Keeping Children Safe Online

A guide for organisations

This guide is based on a model that helps organisations plan their approach to the use of social media. It also signposts sources of further support: advice, training and information.

What does the guide cover?

The Keeping Children Safe Online guide (PDF in English or Spanish) has been developed for international NGOs who want to use social media with children and young people that they work with. They may want to develop children’s skills and capacity; to use social media as a development tool for a community project; to provide access to technology; or to offer social media as a communication tool between communities or between sponsors and sponsored children.

The advice is targeted particularly at NGOs working with children and young people in developing countries where there is an increasing use of social media and a need for organisations working with children to protect them in the online world.

In today’s increasingly digital world, the issue of e-safety, that is keeping children safe in the electronic world, is extremely important.

Why is it important to provide advice in this area?

NGOs are increasingly engaging in projects or activities that use social media as a form of engagement, empowerment and development. This can vary from internet radio through to Facebook or Twitter as well as the use of ICT for development projects to advance human rights or social and economic well-being.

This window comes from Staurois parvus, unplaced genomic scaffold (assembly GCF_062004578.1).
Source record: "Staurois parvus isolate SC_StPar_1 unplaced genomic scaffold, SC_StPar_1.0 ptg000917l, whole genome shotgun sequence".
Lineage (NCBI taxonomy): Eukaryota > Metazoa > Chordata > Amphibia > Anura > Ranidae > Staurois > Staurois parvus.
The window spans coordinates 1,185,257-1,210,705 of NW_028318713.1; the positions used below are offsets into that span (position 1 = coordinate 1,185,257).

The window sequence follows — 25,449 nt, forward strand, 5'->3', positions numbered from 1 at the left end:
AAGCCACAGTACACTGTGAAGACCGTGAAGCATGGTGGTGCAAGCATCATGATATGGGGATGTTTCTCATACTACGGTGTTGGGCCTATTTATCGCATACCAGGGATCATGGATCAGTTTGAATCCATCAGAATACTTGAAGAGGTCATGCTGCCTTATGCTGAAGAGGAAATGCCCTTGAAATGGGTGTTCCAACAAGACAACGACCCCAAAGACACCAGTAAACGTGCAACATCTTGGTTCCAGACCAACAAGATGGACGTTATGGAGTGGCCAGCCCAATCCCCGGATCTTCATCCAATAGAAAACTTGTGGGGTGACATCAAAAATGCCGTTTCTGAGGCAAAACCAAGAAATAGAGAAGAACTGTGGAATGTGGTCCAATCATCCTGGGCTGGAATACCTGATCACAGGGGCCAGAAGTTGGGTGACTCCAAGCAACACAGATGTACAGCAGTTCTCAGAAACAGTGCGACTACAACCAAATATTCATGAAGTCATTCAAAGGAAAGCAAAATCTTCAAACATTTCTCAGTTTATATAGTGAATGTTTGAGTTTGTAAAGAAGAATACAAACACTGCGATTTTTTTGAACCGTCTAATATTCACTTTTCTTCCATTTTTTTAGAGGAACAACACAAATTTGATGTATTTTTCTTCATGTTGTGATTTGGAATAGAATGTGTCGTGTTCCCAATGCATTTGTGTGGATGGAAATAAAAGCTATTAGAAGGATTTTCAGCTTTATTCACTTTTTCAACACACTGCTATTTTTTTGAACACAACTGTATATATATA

ICT has huge benefits for children and young people: it provides access to a range of often inaccessible resources, communication and support. However, social media also creates potential risks for children.

It is essential therefore that organisations, which are planning projects, have guidance and support to protect children and young people, manage risks and maintain the highest levels of child safeguarding standards.

Overview of risks

British psychologist Dr Tanya Byron highlighted the risks posed to children and young people online in her review of children in the online world in 2008. As part of the review the London School of Economics categorised the risks as the ‘three Cs’: content; contact; and conduct. They give a framework for considering risks posed to and by children online.

Content: refers to material that children and young people can access online: commercial (adverts or spam); violent or hateful material; pornographic or sexual material, and racist or biased content. The principle of the “Content” risk is that children access and come across online material as passive recipients. This may expose them to risk.

Contact: refers to children and young people as participants – they are actively involved in the interaction. They may share information about themselves, which puts them at risk. Their information may be harvested or tracked. They may be stalked or bullied; meet strangers on and offline, or be subjected to grooming.

Conduct: involves children or young people engaging in risky behaviour. They may download something illegally, bully or harass another young person or adult, create and upload sexual material or ‘sext’.

Further risks were identified in a report compiled by the Berkman Center for Internet & Society at Harvard in collaboration with UNICEF, which was published in 2010. Evidence suggested that risks for children in the developing world have a different focus to those in the industrialised/developing world.

Download

Download the full guide for more details: The Keeping Children Safe Online guide (PDF in English or Spanish)

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